“When we experience ‘stress’, in whatever guise this may be, our entire body responds – including our skin. The skin’s ability to moderate inflammation is compromised, and the availability of nutrients to the skin is affected, which leads to dry skin” explains Nutritional therapist, Henrietta Norton, co-founder, Wild Nutrition. “We also know that there is a shortening of our telomeres and reduction in collagen production when we are highly stressed: both of which are widely accepted as a sign of premature ageing.” Yikes. So what can we do about it?
Norton advises taking some medicinal mushrooms or the Indian herb ashwagandha to boost the immune system and the stress-response system, which can slow down the oxidative ageing processes.
KSM Ashwagandha has been studied for its ageing support – it has the ability to reduce the “shortening” of telomeres; shortened telomeres have been associated with increased cellular ageing which impacts the skin’s quality.
Norton also advises increasing your food grown vitamin and mineral intake. “Upping your omega oils may not be enough – a deficiency in magnesium can affect how well we use these oils. Eating a diet high in magnesium-rich green leafy vegetables or supplementing with a natural form of magnesium can really help”, she explains. “Green leafy vegetables are also rich in vitamin C and zinc – two important nutrients for forming collagen, the skin’s ‘trampoline’ – giving it that hydrated, plump look and feel. Deficiency in Vitamin A can lead to dry skin, psoriasis or rosacea, and therefore building in beta-carotenoid rich foods such as squash and carrots can improve your body’s stores”.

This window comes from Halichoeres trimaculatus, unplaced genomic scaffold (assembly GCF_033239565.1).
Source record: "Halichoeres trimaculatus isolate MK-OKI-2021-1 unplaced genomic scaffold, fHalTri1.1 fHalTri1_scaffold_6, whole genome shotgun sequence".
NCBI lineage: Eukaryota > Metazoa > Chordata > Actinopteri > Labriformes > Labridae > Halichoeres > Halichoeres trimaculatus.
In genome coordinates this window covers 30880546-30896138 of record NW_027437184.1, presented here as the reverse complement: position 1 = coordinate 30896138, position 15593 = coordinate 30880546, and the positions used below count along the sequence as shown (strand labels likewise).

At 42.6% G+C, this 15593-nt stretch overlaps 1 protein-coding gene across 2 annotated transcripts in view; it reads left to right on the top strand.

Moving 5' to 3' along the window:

Another big tip – start taking hyaluronic acid. “The body’s production of natural Hyaluronic Acid, which keeps skin elasticised and hydrated, decreases with age – so supplementing becomes necessary”, she explains. “Unfortunately most HA supplements that promise skin support are using a medium or high molecular weight HA, which has a greater affinity for connective tissue around the joints, rather than the skin”.
We sort of guessed this one. “Prioritise your sleep. Poor quality of sleep affects cortisol release, DNA repair and insulin levels, all of which
affect the quality of our skin. The most rejuvenating time to sleep is between 10.45pm and 6.45pm, but if you find it hard to fall into that deep sleep, consider supporting yourself with a magnesium supplement.